SC says scribes should not suffer for reporting on what is already in public domain

‘State force should never be used to either browbeat a political opinion’

The Supreme Court in an order has said that “State force” should not be used to “browbeat a political opinion” and journalists should not be made to suffer the consequences of reporting on what is already in the public domain.

The court observed that the political class across the country should introspect on the “debasement” in dialogue which was taking place.

“State force should never be used to either browbeat a political opinion or journalists suffer the consequences of what is already in public domain,” a Bench led by Justice Sanjay Kishan Kaul stated in an order.

The court hastened to add that “this does not take away the responsibility of journalists in how they report matters, more so in a “Twitter age”.

The court order said it could not “let go off the opportunity of saying something which is troubling society and the court. It is undoubtedly the debasement in the dialogue which is taking place which needs introspection from the political class across the country”.

It noted, “In a country which prides itself on its diversity, there are bound to be different perceptions and opinions which would include political opinions. That is the very essence of a democracy”.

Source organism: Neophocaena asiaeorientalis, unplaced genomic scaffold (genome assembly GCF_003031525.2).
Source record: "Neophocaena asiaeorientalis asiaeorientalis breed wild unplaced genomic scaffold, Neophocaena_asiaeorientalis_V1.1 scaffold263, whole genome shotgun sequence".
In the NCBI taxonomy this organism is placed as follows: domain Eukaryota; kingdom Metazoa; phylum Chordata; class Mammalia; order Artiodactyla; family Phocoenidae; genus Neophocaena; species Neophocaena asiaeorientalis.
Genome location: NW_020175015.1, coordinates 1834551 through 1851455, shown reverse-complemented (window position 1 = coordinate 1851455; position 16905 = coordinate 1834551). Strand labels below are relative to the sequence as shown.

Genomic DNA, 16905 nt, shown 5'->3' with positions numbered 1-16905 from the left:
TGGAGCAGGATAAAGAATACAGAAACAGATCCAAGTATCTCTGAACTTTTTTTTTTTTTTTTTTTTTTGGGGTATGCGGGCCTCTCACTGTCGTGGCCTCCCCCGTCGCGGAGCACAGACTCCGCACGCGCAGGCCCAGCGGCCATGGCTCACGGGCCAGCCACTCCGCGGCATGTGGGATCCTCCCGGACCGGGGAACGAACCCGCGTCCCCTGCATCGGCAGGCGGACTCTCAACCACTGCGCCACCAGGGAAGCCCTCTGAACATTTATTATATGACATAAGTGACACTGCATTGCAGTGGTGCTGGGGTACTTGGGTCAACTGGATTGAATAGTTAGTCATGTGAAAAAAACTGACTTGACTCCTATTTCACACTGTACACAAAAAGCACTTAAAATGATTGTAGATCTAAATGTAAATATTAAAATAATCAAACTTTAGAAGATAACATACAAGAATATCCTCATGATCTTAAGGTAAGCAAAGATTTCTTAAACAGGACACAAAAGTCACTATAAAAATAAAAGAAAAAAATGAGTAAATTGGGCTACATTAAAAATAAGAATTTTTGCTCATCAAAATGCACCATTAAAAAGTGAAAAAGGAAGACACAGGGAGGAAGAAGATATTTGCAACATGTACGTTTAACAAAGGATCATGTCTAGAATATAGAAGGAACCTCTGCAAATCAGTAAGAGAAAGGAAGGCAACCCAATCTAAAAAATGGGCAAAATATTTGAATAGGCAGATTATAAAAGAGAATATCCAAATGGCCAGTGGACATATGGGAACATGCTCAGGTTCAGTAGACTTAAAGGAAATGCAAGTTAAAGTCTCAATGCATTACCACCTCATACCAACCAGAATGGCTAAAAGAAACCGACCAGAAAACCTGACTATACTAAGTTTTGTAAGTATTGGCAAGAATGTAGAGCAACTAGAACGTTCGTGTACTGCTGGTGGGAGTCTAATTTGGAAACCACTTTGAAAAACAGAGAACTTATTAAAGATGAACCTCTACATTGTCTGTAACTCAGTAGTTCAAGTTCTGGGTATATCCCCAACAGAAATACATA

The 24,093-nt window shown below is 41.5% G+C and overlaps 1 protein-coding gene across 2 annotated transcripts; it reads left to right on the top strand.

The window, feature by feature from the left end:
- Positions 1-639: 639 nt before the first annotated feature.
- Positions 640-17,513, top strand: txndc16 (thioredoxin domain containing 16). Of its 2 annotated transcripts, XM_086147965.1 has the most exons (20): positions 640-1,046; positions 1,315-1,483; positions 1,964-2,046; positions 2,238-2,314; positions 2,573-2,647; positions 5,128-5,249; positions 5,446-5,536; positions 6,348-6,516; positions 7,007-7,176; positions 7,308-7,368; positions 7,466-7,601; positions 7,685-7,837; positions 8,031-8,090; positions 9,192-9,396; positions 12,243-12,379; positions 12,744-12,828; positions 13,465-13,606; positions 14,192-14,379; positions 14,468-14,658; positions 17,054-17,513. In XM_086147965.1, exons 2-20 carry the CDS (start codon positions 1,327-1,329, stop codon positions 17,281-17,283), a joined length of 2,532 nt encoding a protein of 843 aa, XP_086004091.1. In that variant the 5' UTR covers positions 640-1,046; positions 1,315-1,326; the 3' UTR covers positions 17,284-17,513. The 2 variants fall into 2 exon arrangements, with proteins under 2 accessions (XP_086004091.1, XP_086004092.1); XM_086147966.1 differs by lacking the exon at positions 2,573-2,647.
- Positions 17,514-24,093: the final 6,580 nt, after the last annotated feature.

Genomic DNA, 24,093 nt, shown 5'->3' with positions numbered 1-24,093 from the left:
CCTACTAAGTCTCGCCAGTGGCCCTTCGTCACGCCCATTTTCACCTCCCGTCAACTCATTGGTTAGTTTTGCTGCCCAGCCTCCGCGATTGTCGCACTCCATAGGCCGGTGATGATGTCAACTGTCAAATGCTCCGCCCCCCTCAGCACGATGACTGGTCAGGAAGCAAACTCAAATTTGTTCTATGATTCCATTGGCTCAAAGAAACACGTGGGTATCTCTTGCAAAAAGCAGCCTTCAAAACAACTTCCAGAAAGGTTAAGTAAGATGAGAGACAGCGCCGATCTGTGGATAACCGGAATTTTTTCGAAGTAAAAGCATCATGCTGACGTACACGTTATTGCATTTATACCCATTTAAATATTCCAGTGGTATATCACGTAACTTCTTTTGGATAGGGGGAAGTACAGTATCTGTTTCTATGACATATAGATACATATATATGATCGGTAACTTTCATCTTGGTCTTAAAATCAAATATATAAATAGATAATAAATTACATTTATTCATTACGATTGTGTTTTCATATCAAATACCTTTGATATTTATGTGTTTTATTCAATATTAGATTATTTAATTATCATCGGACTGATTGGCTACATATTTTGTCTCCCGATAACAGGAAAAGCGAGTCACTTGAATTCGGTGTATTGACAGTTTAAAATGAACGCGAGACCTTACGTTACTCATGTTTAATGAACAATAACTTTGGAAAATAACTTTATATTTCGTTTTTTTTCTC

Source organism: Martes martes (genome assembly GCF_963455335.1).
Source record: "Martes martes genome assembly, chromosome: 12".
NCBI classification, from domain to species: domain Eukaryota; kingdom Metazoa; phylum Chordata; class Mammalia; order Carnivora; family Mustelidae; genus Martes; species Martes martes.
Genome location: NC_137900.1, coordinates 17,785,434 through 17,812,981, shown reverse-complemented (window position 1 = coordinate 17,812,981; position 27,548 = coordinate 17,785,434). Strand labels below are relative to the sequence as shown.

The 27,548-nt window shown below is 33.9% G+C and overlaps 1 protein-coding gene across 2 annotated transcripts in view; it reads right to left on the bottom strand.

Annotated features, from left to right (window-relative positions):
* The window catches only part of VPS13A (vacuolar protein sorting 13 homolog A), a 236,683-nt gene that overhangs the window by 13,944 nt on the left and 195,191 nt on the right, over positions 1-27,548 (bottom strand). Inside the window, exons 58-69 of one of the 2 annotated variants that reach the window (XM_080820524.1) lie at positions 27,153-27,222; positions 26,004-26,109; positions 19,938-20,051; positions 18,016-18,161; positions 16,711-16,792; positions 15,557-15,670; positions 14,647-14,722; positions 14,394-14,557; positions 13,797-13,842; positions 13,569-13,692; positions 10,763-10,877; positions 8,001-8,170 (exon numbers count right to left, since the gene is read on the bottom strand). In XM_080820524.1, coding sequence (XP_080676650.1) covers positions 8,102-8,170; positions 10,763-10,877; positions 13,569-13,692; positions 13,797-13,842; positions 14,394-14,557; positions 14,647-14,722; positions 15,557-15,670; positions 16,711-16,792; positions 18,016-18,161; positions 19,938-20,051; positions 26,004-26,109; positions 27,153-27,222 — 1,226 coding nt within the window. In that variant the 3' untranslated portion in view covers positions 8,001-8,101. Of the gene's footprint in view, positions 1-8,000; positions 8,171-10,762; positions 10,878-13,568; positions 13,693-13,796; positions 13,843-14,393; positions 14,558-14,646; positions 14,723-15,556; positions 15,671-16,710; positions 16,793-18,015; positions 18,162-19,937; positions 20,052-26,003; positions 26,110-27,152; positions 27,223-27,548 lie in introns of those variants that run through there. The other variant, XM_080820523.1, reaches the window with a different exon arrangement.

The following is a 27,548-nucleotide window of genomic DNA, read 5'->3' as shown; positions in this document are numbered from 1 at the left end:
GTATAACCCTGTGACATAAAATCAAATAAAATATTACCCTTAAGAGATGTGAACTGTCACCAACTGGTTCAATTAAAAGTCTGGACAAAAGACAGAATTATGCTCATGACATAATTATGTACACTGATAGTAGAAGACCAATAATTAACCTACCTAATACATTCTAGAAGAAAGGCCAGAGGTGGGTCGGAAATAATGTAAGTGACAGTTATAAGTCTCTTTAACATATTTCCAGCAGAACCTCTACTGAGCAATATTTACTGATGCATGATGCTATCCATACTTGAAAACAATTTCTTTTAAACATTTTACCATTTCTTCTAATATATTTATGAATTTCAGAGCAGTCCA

The Bench stressed that political exchanges may get heated, but should not explode. “No doubt by the very nature of the job required to be performed by the political class, at times their exchanges may get heated. But it should not explode. We are sure difference in perceptions can be expressed in better language.”

Quashing of FIRs

The order came after West Bengal informed the court that it had no objection to the quashing of FIRs registered on the basis of reports in ‘OpIndia’ portal.

‘OpIndia’ editor Nupur Sharma and other petitioners had moved the court, saying the FIRs amounted to an abuse of law and suppression of Press freedom.

Quashing the FIRs, the court said that what the petitioners had done was to “reproduce what the political class has stated against each other and which is already in public domain”. West Bengal’s stand to not proceed with the FIRs was “better late than never and should be a model for others to follow”.

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